There are organizations such as the American Humane Association that dedicate themselves to rescuing animals that have become stranded or injured during a natural disaster. It is better to donate money to these organizations rather than sending pet supplies.

7. Mixed Items

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Some people are not sure what to donate to help so quite often send boxes with mixed items. Can you imagine the man hours it takes to go through hundreds of thousands of boxes to see whats inside, sort what is useful and then send it on to the area where it is needed.

The U.S. Federal Emergency Management Agency urges people not to send boxes with mixed supplies to disaster areas. But if you do insist on sending mixed items at least label whats inside the box.

8. Canned Food And Bottles Of Water

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Sending food has the same problem as sending mixed items. Every box has to opened inspected and sorted. Many of the foods are often expired or damaged and have to be thrown away.

Giving food is better left to the professional organizations which you could help by donating money instead of food.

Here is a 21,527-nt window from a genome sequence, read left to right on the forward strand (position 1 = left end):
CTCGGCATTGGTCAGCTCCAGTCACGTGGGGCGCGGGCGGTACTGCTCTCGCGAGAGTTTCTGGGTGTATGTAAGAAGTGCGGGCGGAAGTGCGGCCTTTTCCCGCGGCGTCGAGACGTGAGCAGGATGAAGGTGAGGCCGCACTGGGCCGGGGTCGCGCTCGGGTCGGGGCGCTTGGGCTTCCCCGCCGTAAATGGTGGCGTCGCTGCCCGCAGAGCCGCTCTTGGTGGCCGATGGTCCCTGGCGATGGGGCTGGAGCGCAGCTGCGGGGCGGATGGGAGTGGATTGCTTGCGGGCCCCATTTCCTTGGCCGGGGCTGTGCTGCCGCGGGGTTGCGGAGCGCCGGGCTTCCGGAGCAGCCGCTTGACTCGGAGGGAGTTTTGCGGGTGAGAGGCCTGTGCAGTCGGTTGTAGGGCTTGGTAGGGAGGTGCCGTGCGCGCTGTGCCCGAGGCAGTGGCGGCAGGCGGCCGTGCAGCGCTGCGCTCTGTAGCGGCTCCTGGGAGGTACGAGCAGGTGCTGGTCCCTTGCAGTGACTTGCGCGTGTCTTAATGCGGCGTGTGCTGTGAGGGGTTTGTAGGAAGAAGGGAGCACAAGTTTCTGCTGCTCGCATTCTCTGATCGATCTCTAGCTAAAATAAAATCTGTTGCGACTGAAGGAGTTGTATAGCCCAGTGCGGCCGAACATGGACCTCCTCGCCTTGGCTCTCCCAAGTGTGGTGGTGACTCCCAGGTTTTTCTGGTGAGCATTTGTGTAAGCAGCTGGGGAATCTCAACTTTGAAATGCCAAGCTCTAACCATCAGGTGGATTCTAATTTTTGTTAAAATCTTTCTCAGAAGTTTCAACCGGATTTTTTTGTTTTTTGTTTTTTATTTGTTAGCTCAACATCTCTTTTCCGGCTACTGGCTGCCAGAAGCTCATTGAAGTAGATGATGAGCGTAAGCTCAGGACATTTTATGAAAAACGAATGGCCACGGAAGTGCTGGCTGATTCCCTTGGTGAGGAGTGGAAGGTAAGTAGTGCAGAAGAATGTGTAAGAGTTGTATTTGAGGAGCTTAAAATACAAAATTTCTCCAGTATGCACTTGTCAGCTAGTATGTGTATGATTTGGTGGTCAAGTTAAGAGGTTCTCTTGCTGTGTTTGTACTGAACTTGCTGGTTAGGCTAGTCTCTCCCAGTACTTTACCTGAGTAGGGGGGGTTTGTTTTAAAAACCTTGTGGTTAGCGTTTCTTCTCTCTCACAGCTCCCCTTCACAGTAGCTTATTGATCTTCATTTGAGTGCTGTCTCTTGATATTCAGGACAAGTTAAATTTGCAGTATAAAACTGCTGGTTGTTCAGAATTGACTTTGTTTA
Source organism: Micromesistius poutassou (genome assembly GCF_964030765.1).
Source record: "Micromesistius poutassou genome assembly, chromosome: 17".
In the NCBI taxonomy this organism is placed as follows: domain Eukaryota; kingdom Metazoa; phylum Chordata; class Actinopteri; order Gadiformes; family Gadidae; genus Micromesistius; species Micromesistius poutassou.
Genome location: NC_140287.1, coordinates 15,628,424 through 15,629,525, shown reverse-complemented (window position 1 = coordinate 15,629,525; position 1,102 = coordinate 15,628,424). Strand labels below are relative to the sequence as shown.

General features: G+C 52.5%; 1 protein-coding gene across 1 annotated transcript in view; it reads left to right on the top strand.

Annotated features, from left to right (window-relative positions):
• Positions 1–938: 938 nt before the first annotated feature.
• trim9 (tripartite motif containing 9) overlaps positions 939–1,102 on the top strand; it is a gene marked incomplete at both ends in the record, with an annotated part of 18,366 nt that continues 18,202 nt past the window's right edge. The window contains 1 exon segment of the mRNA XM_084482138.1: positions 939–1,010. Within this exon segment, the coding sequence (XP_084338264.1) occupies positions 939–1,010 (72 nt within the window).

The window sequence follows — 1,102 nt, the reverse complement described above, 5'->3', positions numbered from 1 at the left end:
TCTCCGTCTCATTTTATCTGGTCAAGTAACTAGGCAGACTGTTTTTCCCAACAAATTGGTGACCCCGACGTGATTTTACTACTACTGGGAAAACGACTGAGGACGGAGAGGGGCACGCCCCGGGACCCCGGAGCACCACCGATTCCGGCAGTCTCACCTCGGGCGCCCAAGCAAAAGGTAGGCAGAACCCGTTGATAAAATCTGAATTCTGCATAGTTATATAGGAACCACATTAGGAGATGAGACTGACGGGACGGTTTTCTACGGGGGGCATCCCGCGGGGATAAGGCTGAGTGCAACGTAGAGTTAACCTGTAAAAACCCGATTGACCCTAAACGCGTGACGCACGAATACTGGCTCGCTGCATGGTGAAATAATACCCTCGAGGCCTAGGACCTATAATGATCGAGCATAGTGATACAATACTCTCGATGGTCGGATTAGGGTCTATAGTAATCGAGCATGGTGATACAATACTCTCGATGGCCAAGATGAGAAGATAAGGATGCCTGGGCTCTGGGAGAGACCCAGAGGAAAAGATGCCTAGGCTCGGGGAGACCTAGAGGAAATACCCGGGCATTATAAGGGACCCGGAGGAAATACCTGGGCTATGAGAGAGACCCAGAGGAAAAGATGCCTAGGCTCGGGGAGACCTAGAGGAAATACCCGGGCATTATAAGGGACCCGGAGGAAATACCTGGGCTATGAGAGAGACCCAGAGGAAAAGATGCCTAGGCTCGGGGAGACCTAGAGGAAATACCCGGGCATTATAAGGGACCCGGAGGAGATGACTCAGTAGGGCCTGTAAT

If you really do wish to donate food then it is best to donate nonperishable items to one of your local food banks.

9. Your Help As A Volunteer

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When images of a disaster are shown on the television some people feel the urge to volunteer themselves to the relief effort. Quite often too many turn up but due to lack of experience and having no clue what to do they end up becoming more of a hindrance than a help.

Voleenteers you just turn up also need to be fed, given lodgings and are vunerable to diseases such as malaria and cholera, particularly in developing countries.

Relief effort organizations have people who have been trained on how to handle disaster situations so it is best to leave it to the professionals.

If you want to donate your time and energy to help out then join an organization who will apreciate your help and give the necessary training that is required.

10. Money To The Wrong People

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Unfortunately in the time of a disaster there are many people out there who try to gain from people’s generosity. There are many charitable scams about so make sure you are donating your money to the right organizations.

If you unsure whether to donate to a certain charity you can run a background check using sites like GuideStar and Charity Navigator. They’ll tell you how long the charity has been in business, what percentage of donations go to administrative costs and other useful information.

Source: How Stuff Works

If You Want To Donate

There is a hopeful note for those who really want to donate physical goods rather than send money. Go to the National Donations Management Network, a searchable online database of nonprofit organizations that have posted a specific and urgent need for disaster supplies. If you own a business, this is a great way to connect with, say, AmeriCorps volunteers in New York and send them a dozen 220-volt commercial heaters or 100 Tyvek suits for mold remediation.

Keep up the good work!